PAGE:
NEWS OF THE WEEK.
MHE interregnum continues, and in all probability will con-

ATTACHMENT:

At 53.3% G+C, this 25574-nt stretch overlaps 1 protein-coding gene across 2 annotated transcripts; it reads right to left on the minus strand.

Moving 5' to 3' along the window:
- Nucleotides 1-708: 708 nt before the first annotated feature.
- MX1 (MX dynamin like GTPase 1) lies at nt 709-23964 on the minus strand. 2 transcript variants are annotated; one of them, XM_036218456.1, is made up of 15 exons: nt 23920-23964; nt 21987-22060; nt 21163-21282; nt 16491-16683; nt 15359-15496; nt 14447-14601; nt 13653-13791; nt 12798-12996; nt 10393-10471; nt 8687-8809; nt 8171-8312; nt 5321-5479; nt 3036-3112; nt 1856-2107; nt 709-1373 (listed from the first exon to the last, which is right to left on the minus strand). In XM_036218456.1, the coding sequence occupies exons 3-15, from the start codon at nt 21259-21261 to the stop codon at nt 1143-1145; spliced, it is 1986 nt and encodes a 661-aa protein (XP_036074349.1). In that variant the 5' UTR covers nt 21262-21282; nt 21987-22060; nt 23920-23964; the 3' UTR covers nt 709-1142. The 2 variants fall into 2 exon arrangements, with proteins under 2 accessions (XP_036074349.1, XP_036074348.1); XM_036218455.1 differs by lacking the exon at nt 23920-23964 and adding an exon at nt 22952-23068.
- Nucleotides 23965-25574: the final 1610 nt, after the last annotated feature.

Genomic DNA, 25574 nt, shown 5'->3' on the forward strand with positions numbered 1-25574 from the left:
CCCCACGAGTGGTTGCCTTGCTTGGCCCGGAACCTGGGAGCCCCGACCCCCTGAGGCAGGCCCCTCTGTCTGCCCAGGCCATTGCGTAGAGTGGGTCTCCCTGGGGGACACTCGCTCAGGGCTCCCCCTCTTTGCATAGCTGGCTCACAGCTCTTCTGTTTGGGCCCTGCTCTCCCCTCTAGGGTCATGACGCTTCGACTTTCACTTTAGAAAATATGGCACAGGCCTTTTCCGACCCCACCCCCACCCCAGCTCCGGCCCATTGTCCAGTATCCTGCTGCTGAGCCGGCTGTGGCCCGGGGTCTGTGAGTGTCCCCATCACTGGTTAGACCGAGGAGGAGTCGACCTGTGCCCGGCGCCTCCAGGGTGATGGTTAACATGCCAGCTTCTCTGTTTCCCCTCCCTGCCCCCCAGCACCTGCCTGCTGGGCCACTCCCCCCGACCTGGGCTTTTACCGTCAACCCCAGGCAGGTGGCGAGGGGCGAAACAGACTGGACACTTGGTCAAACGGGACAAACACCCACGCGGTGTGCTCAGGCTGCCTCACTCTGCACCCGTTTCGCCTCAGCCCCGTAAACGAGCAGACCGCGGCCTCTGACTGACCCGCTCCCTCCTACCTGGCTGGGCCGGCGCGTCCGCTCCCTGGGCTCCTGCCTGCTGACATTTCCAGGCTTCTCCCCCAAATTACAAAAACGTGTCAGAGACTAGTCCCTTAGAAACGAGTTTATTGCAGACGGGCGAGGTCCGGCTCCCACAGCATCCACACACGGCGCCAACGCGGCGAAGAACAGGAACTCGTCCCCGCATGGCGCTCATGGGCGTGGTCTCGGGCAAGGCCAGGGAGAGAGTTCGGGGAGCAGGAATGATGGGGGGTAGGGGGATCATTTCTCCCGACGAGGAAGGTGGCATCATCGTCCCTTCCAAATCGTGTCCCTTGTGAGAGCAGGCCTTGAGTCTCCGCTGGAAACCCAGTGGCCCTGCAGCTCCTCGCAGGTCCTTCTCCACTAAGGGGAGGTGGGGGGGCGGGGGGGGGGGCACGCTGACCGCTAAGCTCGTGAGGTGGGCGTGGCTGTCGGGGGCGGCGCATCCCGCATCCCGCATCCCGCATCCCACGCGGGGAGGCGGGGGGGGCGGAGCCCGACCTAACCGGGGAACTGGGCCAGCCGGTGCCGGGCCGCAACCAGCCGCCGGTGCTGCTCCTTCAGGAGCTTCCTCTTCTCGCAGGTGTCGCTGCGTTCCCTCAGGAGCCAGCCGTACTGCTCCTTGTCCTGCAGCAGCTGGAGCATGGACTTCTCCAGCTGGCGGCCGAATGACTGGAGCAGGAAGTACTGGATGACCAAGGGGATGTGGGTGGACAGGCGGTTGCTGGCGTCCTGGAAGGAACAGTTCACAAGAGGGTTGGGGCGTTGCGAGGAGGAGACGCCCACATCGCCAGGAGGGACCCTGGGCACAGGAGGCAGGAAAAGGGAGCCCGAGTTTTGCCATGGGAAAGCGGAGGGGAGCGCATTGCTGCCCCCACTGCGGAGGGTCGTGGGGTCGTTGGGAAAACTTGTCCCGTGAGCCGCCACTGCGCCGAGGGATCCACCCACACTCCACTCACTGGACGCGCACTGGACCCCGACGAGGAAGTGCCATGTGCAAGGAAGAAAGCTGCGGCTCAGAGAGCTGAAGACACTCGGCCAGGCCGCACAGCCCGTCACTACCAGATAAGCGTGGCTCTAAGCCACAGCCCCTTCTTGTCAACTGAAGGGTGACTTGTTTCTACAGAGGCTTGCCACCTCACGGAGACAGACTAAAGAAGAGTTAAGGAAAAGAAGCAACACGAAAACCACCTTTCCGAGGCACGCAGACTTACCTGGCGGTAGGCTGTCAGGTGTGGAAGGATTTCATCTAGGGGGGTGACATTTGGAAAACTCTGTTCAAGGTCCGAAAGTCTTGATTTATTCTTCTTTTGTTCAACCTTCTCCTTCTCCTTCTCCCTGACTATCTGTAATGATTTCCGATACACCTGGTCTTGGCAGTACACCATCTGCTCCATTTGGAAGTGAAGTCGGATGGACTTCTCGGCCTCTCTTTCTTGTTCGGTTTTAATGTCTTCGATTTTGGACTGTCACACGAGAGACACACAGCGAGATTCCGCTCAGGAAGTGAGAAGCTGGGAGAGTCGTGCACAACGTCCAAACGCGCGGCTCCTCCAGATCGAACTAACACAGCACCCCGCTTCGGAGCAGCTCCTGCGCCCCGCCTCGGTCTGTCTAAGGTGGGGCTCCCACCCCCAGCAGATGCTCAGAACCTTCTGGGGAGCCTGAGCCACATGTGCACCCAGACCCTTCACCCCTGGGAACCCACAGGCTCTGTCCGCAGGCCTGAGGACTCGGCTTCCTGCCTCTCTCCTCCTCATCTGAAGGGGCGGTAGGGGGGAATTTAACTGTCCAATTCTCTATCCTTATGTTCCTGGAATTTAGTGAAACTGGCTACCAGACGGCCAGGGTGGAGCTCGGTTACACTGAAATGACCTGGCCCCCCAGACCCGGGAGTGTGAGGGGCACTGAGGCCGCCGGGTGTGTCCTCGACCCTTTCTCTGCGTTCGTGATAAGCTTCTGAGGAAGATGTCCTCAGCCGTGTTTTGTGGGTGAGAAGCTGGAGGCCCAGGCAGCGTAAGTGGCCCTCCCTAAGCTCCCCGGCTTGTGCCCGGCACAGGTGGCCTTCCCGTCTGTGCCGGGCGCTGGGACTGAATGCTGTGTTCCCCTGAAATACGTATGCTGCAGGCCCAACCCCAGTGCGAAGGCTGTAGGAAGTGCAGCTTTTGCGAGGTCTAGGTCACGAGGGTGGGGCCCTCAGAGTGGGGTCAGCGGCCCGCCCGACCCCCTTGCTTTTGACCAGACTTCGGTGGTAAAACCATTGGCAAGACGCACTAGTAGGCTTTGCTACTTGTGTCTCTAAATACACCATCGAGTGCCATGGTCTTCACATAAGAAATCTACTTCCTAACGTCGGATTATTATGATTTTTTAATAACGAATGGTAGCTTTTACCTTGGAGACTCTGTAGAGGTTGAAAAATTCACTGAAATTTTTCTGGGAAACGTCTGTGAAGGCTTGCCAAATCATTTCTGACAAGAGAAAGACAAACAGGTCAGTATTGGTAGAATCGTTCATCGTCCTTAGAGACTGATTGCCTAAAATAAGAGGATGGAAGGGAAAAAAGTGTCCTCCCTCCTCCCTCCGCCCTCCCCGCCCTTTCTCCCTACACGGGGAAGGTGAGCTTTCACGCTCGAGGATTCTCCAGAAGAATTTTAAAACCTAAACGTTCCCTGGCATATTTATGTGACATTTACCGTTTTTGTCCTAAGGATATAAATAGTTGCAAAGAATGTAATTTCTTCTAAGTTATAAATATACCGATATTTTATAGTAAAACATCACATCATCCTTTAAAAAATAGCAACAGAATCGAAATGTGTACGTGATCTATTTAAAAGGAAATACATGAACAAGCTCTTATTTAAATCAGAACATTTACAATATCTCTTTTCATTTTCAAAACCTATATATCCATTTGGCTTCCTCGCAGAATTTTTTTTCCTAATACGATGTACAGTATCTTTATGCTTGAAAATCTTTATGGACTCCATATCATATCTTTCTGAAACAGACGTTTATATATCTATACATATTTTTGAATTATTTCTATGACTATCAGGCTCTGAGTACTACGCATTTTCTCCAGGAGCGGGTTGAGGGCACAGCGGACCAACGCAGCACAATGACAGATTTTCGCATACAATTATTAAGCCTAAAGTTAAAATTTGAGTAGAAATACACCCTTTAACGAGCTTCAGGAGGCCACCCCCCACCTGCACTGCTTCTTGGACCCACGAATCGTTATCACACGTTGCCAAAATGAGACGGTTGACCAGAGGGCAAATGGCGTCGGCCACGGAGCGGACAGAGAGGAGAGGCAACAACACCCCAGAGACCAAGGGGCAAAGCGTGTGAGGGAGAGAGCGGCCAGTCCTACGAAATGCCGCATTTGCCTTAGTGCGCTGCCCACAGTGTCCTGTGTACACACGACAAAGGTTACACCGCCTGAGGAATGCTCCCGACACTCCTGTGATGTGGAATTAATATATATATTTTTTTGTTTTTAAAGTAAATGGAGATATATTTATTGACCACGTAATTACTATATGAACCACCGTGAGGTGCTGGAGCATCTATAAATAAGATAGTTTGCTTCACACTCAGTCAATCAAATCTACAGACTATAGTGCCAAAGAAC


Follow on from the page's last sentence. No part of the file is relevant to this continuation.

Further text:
tinue for nearly three weeks more, as Lord Derby is not pre- pared to publish his list till Thursday, and part of the new Cabinet must, after that, go through the process of re-election. It is understood that Lord Derby will be Premier, and that he is trying to induce the more Conservative Whigs to coalesce with his followers—an effort hitherto attended with very little success. Until it has succeeded or failed nothing can be certainly known about appointments, but it seems to be believed that Lord Stanley will be Foreign Secretary, Mr. Disraeli Chancellor of the Ex- chequer, Lord Cranborne Colonial Secretary, Mr. Gathorne Hardy Home Secretary, and Sir Hugh Cairns Lord Chancellor. Mr. Lowe refuses office, and the Times gives the Adullamites in small capitals an order of the day. They are to support Lord Derby, but to "gain nothing by it," an order which most of them, being eldest sons, not fond of work, and indifferent to cash, will find it easy enough to obey. There is still, we believe, a possibility that Lord Derby, who has a keen recollection of his position in 1858, when he was "Premier by grace of Bright," may even yet relin- quish his task, abdicating in favour either of his son, or of some :.-%dy-going, easy-mannered Whig Peer, who will be fed up into a Palmerston after the fashion common among bees.